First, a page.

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Throughout human history, trees have provided our most important sources of sustenance, protection, and wonder. Nalini Nadkarni, a tree canopy ecologist, has spent four decades dangling among the branches to study the ways that forests inform our daily lives. Climb into the clouds to experience the magnificent wildlife and incredible science happening in the vast, hidden worlds suspended above our heads.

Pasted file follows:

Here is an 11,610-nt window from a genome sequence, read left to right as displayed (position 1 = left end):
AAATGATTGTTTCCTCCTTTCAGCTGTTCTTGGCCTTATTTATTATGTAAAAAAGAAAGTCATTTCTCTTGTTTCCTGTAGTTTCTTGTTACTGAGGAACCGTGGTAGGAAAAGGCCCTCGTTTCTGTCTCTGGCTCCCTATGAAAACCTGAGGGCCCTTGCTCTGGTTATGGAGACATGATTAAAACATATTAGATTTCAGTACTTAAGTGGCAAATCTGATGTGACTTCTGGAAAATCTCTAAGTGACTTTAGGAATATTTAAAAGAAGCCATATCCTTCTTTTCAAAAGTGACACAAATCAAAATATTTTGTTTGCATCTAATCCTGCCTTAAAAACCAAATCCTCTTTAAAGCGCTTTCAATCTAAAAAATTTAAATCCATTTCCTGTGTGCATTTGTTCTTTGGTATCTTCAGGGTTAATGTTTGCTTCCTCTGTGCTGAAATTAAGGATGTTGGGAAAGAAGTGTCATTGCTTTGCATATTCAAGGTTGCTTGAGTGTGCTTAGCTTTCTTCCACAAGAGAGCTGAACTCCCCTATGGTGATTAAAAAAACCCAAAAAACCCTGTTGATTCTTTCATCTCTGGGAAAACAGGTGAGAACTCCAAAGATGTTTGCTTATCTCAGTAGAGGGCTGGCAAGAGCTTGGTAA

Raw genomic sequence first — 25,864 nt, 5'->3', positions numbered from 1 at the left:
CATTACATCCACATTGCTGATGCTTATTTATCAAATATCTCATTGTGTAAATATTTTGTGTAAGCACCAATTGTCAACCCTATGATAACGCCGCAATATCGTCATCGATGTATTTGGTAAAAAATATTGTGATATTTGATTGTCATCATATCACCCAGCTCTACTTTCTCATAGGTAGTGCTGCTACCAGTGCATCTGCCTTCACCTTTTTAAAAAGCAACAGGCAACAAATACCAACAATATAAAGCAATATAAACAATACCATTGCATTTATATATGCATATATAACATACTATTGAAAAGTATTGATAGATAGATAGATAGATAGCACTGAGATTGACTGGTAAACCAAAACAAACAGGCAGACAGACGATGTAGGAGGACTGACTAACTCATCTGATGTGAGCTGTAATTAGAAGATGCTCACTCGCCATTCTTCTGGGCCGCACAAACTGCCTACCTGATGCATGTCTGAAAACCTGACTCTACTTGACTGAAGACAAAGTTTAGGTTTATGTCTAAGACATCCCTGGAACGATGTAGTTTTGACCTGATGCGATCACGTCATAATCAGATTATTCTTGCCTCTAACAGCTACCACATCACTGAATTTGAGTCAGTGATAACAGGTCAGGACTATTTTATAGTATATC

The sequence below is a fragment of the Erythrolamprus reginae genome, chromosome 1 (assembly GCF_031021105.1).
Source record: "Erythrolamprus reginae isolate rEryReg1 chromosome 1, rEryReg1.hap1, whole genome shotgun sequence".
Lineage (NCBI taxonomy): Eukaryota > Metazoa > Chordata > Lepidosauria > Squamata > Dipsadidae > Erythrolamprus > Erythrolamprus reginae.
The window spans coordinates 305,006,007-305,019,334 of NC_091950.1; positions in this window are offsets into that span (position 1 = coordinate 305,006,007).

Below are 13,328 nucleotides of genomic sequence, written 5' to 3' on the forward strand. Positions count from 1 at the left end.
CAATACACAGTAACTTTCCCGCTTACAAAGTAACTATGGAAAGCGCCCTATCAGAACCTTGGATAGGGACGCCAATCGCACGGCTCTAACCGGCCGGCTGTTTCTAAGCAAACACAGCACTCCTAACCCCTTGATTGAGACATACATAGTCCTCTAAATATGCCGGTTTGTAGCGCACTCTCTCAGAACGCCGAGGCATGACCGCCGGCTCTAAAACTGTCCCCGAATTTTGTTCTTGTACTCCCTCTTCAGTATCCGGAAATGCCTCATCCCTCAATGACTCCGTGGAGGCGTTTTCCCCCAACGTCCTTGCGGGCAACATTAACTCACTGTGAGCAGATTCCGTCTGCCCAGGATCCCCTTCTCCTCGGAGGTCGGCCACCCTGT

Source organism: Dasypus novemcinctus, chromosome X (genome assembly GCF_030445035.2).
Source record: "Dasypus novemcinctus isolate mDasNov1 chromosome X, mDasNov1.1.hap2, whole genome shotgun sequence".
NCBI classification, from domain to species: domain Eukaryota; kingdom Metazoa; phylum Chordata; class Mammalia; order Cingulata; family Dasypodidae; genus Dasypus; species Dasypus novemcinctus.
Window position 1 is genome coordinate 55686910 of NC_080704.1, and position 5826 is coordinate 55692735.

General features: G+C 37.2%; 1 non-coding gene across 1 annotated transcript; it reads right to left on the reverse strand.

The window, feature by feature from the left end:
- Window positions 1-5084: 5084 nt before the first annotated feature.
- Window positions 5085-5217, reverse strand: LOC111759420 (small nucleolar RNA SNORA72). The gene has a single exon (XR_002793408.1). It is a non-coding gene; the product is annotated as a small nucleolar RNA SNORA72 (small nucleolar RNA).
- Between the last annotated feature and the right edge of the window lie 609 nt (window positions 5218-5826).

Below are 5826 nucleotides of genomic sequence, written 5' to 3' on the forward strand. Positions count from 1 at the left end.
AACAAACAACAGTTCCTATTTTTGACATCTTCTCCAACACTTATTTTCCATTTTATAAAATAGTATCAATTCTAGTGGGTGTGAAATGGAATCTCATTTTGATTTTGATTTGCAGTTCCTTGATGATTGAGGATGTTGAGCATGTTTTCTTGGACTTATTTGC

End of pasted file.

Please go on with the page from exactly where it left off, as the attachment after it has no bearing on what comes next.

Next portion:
Nalini Nadkarni is a National Geographic Explorer At Large, the highest distinction within the organization. She pioneered canopy access techniques to study the plants, animals, and microbes that live in the treetops. She interweaves her research on rainforest canopies with innovative public engagement. A contributor to 150 scientific papers and books, she has cast new insights on the importance of canopy plants in ecosystem processes and the effects of human activities on forest diversity and function. Her work is featured in academic journals and in public media such as Science Friday; Wait, Wait, Don’t Tell Me; and RadioLab. Her awards include a Guggenheim Fellowship, the AAAS Award for Public Engagement, the National Science Foundation Award for Public Service, The Wilson Award for the Advancement of Social Justice and the Archie Carr Medal for Conservation. She is currently a professor at the University of Utah.